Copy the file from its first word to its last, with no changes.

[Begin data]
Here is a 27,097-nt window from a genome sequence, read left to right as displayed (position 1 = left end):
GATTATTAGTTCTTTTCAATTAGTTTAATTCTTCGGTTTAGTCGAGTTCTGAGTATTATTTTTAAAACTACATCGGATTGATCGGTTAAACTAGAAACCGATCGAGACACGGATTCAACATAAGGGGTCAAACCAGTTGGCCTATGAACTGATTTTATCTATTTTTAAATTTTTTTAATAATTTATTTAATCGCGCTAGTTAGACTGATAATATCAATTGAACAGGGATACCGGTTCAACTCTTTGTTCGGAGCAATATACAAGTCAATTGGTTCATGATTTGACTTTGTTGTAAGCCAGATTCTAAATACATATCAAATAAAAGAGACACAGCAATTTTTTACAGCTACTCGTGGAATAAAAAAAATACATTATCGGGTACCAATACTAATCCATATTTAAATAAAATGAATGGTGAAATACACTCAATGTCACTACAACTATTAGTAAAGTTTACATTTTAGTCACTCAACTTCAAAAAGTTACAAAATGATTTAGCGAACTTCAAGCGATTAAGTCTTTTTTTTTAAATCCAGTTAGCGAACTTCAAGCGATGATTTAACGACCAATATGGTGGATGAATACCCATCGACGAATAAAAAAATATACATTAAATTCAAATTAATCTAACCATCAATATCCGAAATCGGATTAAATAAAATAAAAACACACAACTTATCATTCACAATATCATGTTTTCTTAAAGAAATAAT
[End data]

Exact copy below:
Here is a 27,097-nt window from a genome sequence, read left to right as displayed (position 1 = left end):
GATTATTAGTTCTTTTCAATTAGTTTAATTCTTCGGTTTAGTCGAGTTCTGAGTATTATTTTTAAAACTACATCGGATTGATCGGTTAAACTAGAAACCGATCGAGACACGGATTCAACATAAGGGGTCAAACCAGTTGGCCTATGAACTGATTTTATCTATTTTTAAATTTTTTTAATAATTTATTTAATCGCGCTAGTTAGACTGATAATATCAATTGAACAGGGATACCGGTTCAACTCTTTGTTCGGAGCAATATACAAGTCAATTGGTTCATGATTTGACTTTGTTGTAAGCCAGATTCTAAATACATATCAAATAAAAGAGACACAGCAATTTTTTACAGCTACTCGTGGAATAAAAAAAATACATTATCGGGTACCAATACTAATCCATATTTAAATAAAATGAATGGTGAAATACACTCAATGTCACTACAACTATTAGTAAAGTTTACATTTTAGTCACTCAACTTCAAAAAGTTACAAAATGATTTAGCGAACTTCAAGCGATTAAGTCTTTTTTTTTAAATCCAGTTAGCGAACTTCAAGCGATGATTTAACGACCAATATGGTGGATGAATACCCATCGACGAATAAAAAAATATACATTAAATTCAAATTAATCTAACCATCAATATCCGAAATCGGATTAAATAAAATAAAAACACACAACTTATCATTCACAATATCATGTTTTCTTAAAGAAATAAT